Eager players packed the Washington State Convention Center at this year’s PAX West, each greeted with games ranging from high-profile triple-A titles to more humble, two-person projects. There was something for everyone. And while companies like Square-Enix drew massive crowds with foam swords and “I beat Titania” shirts, smaller companies set up shop on in booths tucked away from those much larger games. I’ve learned not to discount those teams and the games they make. The passion these developers pour into these games can be seen in every little thing they add.
One such game blessed with a passionate team was Destiny’s Sword. It’s a sci-fi tactical MMO in the vein of X-Com, but with a focus relationship building and dealing with the effects of prolonged exposure to trauma. I initially knew very little about this game, aside from what Eliot wrote about when he played it at PAX East 2019 earlier this year. But there was something very personal about this game to me, as it deals in such a realistic way with trauma and people’s mental state. I could go on for hours about trauma: It’s actually a topic I spent a ton of time studying this year.
I had a blast playing the pre-alpha. None of the characters was animated, and this stage of the game still uses generic models and early effects, but the gameplay itself is fun and engaging. Imagine your squad as a party you build, and you get to cast each individual’s special abilities to handle the different situations and mechanics that arise in combat. It had that very familiar MMO feel that I enjoy. It was all in real time too, so timing the right attack at the right time was essential.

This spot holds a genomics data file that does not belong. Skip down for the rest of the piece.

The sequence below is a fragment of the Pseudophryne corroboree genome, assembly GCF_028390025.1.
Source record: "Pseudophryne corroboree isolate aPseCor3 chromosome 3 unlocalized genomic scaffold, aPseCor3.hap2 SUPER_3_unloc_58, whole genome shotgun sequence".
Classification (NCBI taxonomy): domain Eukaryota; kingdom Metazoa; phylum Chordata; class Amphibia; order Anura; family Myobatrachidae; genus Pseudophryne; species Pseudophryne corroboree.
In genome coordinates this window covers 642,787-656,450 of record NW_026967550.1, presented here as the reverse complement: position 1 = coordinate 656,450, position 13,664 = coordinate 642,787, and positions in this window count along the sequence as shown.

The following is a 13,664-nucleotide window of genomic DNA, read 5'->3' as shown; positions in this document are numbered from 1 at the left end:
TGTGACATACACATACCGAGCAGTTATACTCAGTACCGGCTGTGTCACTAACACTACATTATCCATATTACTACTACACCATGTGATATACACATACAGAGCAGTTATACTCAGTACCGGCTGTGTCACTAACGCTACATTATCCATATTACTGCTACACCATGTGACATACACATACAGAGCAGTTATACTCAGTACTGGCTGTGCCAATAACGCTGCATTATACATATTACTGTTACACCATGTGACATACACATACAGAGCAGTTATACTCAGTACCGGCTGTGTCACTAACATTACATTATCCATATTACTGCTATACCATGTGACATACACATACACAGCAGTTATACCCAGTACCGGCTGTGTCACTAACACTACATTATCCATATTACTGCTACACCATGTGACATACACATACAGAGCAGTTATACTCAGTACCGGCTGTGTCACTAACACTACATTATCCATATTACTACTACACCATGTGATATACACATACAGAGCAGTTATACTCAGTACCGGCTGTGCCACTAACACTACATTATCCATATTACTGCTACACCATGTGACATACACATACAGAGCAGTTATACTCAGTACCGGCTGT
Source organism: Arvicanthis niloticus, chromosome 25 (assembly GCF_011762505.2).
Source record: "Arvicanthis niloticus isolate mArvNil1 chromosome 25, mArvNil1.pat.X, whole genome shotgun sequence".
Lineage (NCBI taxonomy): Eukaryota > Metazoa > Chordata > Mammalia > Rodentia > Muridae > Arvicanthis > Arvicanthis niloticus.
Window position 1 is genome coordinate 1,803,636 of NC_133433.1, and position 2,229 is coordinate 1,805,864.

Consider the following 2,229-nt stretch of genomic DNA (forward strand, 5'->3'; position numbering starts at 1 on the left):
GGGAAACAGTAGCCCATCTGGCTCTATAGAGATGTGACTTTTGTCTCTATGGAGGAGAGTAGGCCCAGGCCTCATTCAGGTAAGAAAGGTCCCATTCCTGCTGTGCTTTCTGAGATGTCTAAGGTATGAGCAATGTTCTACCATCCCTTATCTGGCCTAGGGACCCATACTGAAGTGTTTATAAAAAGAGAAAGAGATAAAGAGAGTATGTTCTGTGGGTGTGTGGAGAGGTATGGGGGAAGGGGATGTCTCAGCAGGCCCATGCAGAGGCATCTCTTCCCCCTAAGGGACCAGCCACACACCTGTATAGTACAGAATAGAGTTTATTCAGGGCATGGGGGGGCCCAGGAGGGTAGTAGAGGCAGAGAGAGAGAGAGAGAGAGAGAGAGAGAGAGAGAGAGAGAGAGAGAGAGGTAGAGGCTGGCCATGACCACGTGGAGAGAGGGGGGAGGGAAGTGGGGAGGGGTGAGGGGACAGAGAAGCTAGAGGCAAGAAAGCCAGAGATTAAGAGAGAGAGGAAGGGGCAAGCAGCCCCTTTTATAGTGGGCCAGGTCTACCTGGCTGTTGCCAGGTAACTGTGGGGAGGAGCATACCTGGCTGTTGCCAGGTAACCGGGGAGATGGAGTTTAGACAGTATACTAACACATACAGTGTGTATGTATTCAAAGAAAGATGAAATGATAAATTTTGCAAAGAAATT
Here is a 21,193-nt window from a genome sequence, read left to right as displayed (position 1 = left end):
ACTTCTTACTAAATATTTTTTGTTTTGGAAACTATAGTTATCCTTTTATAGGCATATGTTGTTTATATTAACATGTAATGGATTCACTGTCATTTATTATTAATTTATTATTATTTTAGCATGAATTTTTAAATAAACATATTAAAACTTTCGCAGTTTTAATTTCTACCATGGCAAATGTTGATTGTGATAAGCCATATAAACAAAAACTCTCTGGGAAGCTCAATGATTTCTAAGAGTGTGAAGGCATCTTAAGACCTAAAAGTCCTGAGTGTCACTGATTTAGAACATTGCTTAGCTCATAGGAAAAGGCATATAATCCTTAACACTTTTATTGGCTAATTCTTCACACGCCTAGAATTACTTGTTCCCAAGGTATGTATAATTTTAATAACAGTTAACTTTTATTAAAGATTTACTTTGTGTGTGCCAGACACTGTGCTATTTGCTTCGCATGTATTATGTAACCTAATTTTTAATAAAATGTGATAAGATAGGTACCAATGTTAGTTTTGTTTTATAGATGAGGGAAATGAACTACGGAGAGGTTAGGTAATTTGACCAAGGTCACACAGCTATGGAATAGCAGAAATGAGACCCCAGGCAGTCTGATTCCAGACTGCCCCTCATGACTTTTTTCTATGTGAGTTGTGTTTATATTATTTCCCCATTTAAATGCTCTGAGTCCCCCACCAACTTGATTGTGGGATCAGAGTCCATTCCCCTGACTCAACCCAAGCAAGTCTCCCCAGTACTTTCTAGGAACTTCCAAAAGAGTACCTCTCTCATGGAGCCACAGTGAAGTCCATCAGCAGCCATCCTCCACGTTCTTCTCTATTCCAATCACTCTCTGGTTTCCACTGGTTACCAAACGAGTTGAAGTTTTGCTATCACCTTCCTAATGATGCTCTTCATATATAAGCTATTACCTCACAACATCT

Even more intriguing was what happened after the fight. I lost my first bout with the enemy, and some of my troops sustained injuries. 2Dogs Games’ Ken Hall showed me how to cure the person during my playthrough at PAX. At first, I thought I knew what I had to do; I simply thought I had to keep clicking on a portrait until the health bar filled up.
But it was much more than that. I had to assign another person from my roster of troops to help the soldier recuperate. Hall explained to me that doing this builds relationships between the characters, which is key in maintaining the morale of the troops and victory. So now, the relationship goes multiple ways: the player’s relationship to the character and the relationship characters forge with each other. It’s kind of like Fire Emblem, though the dialogue was less anime-fueled.
As a sat down with Hall after my demo to pick his brain, the first question I had was what inspired him and his team to create this unusual MMO in the first place. As it turns out, it was research with military veterans generated in his past games.